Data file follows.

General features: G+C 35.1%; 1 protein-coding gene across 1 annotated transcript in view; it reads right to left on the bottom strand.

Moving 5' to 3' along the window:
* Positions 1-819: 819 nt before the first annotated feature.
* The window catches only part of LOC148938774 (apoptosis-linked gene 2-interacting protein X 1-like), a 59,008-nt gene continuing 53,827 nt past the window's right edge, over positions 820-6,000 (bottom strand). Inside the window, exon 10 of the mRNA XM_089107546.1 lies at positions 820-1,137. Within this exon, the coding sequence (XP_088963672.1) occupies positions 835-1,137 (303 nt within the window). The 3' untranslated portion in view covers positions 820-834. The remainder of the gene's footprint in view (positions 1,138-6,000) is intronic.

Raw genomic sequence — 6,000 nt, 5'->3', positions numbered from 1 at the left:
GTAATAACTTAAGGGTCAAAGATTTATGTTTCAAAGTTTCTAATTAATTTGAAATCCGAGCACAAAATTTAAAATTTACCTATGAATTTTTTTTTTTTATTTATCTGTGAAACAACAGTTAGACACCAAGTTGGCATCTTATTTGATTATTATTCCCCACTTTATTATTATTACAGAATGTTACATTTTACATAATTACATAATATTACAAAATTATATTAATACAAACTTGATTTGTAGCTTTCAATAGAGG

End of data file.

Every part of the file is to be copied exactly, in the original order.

General features: G+C 35.1%; 1 protein-coding gene across 1 annotated transcript in view; it reads right to left on the bottom strand.

Moving 5' to 3' along the window:
* Positions 1-819: 819 nt before the first annotated feature.
* The window catches only part of LOC148938774 (apoptosis-linked gene 2-interacting protein X 1-like), a 59,008-nt gene continuing 53,827 nt past the window's right edge, over positions 820-6,000 (bottom strand). Inside the window, exon 10 of the mRNA XM_089107546.1 lies at positions 820-1,137. Within this exon, the coding sequence (XP_088963672.1) occupies positions 835-1,137 (303 nt within the window). The 3' untranslated portion in view covers positions 820-834. The remainder of the gene's footprint in view (positions 1,138-6,000) is intronic.

Raw genomic sequence — 6,000 nt, 5'->3', positions numbered from 1 at the left:
GTAATAACTTAAGGGTCAAAGATTTATGTTTCAAAGTTTCTAATTAATTTGAAATCCGAGCACAAAATTTAAAATTTACCTATGAATTTTTTTTTTTTATTTATCTGTGAAACAACAGTTAGACACCAAGTTGGCATCTTATTTGATTATTATTCCCCACTTTATTATTATTACAGAATGTTACATTTTACATAATTACATAATATTACAAAATTATATTAATACAAACTTGATTTGTAGCTTTCAATAGAGG